Not Seeking Beyond Pleasure
Hildebrand then even gives an example of someone who he sees as having left the realm of moral value in an ever greater way than Nietzsche. He talks about the hedonist Aristippus of Cyrene who rejects all norms and values except for that which is subjectively pleasurable or satisfying for the individual. Such an idea cannot even be called a "norm" or obligation, but rather just leaves the man who is smart enough to indulge and the man who is foolish or prudish enough not to indulge. 5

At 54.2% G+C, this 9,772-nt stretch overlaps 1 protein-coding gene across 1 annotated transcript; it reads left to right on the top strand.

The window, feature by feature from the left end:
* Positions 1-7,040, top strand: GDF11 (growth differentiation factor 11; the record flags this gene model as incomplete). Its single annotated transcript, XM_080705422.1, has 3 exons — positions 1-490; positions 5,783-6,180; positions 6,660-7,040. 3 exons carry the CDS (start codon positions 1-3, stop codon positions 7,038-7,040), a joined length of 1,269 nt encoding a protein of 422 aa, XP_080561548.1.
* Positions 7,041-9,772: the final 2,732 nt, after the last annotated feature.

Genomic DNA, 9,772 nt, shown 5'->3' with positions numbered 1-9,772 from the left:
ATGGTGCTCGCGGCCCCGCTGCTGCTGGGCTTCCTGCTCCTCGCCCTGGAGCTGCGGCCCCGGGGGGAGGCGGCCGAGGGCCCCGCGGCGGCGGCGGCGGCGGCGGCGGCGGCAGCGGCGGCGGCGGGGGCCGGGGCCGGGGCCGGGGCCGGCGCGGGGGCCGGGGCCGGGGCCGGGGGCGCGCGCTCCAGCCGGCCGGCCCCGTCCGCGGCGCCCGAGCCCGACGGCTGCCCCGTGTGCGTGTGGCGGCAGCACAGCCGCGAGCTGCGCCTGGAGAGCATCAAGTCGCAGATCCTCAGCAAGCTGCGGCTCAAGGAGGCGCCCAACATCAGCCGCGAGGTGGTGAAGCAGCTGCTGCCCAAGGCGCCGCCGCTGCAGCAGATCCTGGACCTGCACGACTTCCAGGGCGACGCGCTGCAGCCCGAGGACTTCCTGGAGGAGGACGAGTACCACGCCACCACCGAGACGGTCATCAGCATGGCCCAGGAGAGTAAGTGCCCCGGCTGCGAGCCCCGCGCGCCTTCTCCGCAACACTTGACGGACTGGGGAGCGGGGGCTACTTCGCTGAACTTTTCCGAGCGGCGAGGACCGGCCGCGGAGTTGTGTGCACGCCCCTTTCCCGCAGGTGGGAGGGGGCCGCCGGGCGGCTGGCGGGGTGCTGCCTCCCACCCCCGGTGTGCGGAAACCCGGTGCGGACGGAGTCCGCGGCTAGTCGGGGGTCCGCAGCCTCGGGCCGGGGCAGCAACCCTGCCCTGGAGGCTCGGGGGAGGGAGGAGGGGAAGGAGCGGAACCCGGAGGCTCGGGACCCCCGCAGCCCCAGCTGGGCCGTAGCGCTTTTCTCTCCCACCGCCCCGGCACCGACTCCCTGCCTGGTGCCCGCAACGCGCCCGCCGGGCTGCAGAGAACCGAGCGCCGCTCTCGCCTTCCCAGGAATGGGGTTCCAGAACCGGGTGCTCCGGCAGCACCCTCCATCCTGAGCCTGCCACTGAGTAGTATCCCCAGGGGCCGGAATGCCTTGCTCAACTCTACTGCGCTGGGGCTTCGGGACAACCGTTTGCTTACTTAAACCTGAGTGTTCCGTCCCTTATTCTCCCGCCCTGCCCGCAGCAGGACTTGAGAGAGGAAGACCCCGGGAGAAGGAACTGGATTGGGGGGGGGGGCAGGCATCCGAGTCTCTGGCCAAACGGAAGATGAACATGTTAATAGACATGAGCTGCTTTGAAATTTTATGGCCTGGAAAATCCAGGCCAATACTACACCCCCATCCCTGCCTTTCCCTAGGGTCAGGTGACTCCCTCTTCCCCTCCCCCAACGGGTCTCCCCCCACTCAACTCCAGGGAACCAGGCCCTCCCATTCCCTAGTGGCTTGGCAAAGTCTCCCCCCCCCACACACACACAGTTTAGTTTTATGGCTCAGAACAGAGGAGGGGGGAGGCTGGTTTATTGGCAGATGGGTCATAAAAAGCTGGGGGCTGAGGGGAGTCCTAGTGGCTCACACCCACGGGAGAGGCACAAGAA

Ignoring the Question Altogether
Then there is Machiavellism which regards moral value as superstition. There can be no "should," only the practically expedient action towards whatever aims that I have. "It is not the declaration of war on morality as in Nietzsche's ideal, but a more or less cynical ignoring of the moral sphere, looking at the moral sphere and moral theme as something belonging in the realm of superstition and deprived of any validity. In this case, we can no longer speak of an ideal at all." 6
Stumbling Blocks to Authentic Morality